You have decided to adopt internationally and are likely feeling very excited about what this means for you, your family, and the child you will bring home. Even though you’re excited, all of the steps in the adoption process may feel daunting. For many international adoptions, one of those steps is completing a pre-adoption psychological evaluation. In a previous blog, I outlined the process of getting a pre-adoption psychological evaluation to have a general idea of what to expect. In this article, I want to answer some specific questions that I have gotten from families going through this process. Additionally, I want to provide information specific to my practice to help alleviate some anxiety.
Can this evaluation be done virtually?
The evaluation process includes two components: an interview and personality testing. Both can be done virtually. However, check with your adoption agency first to see if they would have any concerns with a virtual evaluation.
All evaluations and adoption paperwork will need to be approved by a committee in the country from which you hope to adopt. Each country has different standards and some may not approve virtual evaluations at this time.
I am able to provide evaluations both virtually and in person, based on your preference and agency’s recommendation. Since evaluations are usually completed in two sessions, one can be virtual and the other in person, if needed.
How long does the evaluation take?
Evaluations require 5-6 hours of your time and can be completed across multiple sessions.
How much does an international adoption evaluation cost?
Costs vary based on the testing required by the country from which you plan to adopt, and additional testing may be recommended at times. Currently, international adoption assessments through my practice generally cost $900-$1200 per individual.
What questions are asked during the interview?
Most clinical interviews include detailed information about your mental health, medical, employment, educational, and social history. However, some questions are specific to adoption. These questions may vary depending on the country from which you are adopting.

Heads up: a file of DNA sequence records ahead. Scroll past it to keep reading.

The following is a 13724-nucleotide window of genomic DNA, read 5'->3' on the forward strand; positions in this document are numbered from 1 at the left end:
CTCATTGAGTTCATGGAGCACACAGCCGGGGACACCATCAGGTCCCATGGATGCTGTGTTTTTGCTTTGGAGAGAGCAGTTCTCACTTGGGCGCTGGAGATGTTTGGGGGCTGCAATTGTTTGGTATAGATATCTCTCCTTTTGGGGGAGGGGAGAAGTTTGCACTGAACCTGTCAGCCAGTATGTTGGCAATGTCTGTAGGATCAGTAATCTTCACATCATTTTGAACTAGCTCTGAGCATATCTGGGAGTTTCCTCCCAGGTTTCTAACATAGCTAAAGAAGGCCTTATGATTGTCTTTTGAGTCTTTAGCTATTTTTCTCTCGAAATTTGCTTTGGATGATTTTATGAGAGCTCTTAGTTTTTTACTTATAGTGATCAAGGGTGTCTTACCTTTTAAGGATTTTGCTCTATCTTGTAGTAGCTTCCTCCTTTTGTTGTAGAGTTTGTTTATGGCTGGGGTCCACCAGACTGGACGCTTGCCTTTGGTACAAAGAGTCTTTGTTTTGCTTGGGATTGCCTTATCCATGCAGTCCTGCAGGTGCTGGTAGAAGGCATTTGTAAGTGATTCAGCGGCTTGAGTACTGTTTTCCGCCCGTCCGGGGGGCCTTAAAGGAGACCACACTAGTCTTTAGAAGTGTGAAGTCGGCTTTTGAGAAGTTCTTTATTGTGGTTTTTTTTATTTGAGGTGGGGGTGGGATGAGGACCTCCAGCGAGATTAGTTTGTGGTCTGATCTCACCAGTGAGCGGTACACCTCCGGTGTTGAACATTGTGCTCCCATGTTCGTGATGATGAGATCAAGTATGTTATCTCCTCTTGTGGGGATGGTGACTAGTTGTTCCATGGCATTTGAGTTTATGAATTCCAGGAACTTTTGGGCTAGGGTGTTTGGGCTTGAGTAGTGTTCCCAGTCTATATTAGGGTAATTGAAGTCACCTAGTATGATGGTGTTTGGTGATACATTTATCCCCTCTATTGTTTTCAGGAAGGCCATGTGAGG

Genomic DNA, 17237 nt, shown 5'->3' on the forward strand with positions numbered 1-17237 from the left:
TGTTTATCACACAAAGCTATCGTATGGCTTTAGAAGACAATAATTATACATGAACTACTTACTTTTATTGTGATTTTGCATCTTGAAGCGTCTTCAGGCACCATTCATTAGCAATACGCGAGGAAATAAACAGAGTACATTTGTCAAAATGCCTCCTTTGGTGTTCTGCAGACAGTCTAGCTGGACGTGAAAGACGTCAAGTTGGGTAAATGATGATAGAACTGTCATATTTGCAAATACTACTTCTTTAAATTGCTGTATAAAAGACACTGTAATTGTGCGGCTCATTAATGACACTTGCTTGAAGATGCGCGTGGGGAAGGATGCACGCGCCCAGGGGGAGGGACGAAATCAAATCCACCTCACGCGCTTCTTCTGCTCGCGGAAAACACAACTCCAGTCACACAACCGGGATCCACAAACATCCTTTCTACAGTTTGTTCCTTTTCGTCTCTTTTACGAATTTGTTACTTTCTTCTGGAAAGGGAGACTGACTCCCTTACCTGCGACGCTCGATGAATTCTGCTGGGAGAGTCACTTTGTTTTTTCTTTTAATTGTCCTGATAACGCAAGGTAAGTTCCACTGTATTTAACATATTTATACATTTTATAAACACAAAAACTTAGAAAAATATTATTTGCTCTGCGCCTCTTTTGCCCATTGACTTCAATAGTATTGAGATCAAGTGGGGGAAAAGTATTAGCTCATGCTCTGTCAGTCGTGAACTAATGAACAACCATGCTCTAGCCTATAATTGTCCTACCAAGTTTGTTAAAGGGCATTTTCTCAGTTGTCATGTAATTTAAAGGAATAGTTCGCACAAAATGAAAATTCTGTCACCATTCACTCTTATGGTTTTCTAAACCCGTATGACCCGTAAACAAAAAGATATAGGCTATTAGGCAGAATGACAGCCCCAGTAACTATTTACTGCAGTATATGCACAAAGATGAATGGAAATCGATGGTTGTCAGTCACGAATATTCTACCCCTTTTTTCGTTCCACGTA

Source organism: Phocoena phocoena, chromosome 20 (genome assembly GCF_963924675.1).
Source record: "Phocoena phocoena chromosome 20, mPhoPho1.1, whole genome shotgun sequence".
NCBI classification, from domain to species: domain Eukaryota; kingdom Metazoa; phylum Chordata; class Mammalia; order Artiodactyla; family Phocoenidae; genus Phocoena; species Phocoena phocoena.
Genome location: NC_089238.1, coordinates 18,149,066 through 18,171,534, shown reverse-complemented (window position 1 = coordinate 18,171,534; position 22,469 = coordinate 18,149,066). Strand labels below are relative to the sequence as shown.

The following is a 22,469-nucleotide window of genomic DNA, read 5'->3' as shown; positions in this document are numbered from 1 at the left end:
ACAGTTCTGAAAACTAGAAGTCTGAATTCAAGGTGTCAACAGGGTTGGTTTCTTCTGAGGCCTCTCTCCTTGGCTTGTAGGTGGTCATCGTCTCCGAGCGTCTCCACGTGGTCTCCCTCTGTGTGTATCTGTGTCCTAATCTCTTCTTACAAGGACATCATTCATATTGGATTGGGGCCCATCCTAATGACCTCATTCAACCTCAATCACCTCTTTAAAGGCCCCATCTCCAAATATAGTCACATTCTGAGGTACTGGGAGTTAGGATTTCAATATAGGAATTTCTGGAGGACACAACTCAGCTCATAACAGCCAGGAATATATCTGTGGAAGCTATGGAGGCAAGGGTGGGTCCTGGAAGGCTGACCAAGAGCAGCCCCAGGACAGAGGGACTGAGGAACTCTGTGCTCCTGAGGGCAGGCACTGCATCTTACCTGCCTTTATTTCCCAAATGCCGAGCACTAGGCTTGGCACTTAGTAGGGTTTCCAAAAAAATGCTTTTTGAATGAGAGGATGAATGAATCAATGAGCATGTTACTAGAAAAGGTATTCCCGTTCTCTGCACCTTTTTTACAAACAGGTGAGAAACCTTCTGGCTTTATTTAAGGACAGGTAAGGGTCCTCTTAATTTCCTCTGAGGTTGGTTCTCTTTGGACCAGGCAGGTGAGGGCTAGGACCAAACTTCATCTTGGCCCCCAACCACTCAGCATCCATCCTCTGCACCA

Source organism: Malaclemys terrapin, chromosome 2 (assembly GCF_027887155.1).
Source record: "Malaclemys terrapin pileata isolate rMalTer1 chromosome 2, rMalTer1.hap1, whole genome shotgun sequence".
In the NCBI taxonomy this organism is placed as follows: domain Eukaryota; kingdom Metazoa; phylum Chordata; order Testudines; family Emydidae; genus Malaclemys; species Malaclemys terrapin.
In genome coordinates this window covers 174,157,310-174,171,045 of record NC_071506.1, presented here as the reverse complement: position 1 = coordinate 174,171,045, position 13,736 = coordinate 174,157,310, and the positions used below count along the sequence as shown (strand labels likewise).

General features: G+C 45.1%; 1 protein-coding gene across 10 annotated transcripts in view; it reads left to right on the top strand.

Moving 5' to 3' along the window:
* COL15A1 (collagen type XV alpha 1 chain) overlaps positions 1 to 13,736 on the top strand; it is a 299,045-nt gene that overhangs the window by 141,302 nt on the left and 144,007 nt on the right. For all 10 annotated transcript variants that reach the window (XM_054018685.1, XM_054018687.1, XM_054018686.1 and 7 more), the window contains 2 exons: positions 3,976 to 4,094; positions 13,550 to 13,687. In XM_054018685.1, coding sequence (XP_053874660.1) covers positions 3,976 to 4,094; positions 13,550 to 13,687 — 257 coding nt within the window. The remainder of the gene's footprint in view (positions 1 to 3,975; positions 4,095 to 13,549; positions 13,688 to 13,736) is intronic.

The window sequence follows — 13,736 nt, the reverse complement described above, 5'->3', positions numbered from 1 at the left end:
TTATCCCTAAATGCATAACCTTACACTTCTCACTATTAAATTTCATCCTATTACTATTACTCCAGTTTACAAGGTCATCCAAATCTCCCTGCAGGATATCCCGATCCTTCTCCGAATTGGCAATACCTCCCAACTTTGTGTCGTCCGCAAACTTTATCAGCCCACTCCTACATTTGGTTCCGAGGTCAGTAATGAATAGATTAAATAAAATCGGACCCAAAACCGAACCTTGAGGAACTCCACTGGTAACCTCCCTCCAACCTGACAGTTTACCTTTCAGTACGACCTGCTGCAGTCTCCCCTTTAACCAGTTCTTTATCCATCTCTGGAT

It is common to be asked about your journey to parenting through adoption. Questions may include why you decided to adopt and what factors led to this decision. You may also be asked about what you are hoping will result from the adoption. What are your dreams for your family? How do you envision life with an adopted child?
Other questions will explore your parenting style, including how you learned to parent (from your parents, prior experience, parenting classes, etc.). You may also be asked about your willingness to help a child connect with their biological family in the future and your understanding of stressors that your adopted child may have experienced before adoption.
Preparing for Adoption
There are a lot of questions involved but no need to be anxious! There are no “right” answer. Just be open to reflecting on your experience (the good and the bad) that led you to today. This evaluation is not to find your weaknesses but to give an accurate and complete sense of who you are and who you will be as a parent to an adopted child.
Though the evaluation may feel like just another step, it can also be a valuable time to reflect on your experience, identify strengths individually and as a couple, and talk about areas where you may need support. Bringing home a child is both exciting and stressful, so this evaluation helps you prepare for what is ahead.